In an Egypt dominated by the candidacy of former defense minister and army chief Abdel Fattah el-Sissi, it is easy to forget there is another candidate in the presidential race.
But Hamdeen Sabahi — opposition politician, Nasserite socialist and occasional poet — is registering single-digit support in his uphill battle against the frontrunner, who is polling with up to 80 percent of voter support.
Such overwhelming odds have not deterred his fans.
A third place finisher in the 2012 presidential vote, Sabahi continues to draw support with his promise of economic justice.
"If God is gracious to me, through your votes, I vow in front of God and in front of you that not one person in Egypt will sleep hungry or humiliated," he said during a recent speech.
What sets him apart from most voices in Egypt is his talk of reconciliation. While Sabahi supported the overthrow of Islamist president Mohamed Morsi and a ban of the Muslim Brotherhood, he has held out an olive branch to individuals within the movement.
“No one will be able to build Egypt in this environment of extreme polarization and hate speech, whether it is accusing someone of being an apostate or of treason in the name of religion or nationalism," he said during his campaign launch on April 30. "The country needs to be reunited.”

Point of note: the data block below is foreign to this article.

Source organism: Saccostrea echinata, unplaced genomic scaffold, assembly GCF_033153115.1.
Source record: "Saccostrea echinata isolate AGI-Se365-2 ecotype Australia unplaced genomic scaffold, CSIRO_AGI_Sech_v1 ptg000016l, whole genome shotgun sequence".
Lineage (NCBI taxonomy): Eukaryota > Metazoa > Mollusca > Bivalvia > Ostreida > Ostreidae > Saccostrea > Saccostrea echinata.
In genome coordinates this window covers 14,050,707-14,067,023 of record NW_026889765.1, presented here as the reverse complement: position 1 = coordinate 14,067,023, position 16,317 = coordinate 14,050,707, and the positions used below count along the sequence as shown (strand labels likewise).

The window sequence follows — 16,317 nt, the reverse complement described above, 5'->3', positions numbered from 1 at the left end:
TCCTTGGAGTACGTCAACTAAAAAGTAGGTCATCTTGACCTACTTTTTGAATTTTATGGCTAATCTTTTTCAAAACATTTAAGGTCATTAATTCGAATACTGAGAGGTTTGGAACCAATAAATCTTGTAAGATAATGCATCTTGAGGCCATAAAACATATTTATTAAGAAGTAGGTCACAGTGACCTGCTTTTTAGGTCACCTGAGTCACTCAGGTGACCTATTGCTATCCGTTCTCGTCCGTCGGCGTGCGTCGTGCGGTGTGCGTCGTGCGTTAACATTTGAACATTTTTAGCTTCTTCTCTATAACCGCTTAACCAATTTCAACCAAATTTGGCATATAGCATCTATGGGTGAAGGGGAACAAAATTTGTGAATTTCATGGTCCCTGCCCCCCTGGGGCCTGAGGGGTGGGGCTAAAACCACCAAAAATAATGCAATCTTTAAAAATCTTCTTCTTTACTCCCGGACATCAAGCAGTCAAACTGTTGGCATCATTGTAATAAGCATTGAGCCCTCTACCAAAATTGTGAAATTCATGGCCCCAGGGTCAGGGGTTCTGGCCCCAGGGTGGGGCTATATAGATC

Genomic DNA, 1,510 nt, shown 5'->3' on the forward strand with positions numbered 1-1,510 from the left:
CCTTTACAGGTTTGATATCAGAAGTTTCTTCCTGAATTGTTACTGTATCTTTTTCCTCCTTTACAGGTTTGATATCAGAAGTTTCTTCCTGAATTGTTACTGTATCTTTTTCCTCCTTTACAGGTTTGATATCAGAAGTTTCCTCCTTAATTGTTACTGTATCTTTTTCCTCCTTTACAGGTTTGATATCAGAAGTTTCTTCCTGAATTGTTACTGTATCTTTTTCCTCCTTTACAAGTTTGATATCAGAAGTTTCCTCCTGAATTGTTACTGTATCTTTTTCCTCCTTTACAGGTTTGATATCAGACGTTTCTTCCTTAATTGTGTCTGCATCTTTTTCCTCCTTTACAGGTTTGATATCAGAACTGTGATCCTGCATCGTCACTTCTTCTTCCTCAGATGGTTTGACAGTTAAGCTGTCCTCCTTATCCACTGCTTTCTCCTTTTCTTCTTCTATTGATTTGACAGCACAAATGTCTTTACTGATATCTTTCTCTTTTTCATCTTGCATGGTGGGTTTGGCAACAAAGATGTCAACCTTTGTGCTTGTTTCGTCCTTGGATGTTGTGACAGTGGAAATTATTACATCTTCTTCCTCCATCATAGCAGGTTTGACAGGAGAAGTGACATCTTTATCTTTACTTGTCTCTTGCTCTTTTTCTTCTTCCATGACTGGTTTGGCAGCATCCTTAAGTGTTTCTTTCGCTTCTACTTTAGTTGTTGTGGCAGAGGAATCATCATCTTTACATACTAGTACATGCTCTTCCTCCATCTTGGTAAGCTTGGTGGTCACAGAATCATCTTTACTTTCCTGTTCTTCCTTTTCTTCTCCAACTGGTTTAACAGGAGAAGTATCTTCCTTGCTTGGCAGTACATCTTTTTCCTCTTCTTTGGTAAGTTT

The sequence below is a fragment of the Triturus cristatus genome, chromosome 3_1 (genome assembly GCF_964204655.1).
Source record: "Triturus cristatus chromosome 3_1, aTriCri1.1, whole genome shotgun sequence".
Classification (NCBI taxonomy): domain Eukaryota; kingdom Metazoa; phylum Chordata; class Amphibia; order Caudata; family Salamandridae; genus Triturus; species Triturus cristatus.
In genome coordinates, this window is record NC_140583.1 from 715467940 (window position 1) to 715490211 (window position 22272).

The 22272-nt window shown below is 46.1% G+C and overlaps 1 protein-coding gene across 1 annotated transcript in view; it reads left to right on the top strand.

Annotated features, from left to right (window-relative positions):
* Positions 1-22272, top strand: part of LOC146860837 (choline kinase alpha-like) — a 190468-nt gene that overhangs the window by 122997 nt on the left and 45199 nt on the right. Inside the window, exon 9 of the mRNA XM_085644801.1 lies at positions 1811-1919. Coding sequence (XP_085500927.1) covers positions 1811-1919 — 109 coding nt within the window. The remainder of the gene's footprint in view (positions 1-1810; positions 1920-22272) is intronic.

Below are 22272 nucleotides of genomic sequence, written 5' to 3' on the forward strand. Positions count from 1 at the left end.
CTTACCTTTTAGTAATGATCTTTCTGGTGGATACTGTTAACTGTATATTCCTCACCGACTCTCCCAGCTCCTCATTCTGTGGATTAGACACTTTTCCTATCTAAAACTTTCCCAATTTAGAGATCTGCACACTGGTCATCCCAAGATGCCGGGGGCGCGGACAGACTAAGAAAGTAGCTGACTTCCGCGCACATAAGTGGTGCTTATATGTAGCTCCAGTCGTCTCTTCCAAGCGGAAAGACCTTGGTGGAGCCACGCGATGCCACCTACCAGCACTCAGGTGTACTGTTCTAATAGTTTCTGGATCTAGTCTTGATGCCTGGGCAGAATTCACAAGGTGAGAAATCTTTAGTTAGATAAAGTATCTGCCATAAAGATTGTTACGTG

While many voters might consider the message politically premature, even some Sissi supporters say Sabahi brings a much needed sense of legitimacy to a race critics call one-sided.
“There is competition. Hamdeen Sabahi is a well-known, respected man and I can’t deny that," said attorney Mohamed al Rifi. "I support el-Sissi, but I can’t deny that Hamdeen Sabahi deserves to run.”
But on the streets of Cairo, some recall how other potential candidates bowed out upon el-Sissi's decision to run. They say Sabahi’s presence gives the election a false legitimacy.
“I don’t think it is a competition," said Nermine Sirai al Din. "I think they’re just lying to the Egyptian population.”
Yet Sabahi dismisses such concerns about his role in the race and, despite his poor showing in the polls, says he is in it to win it.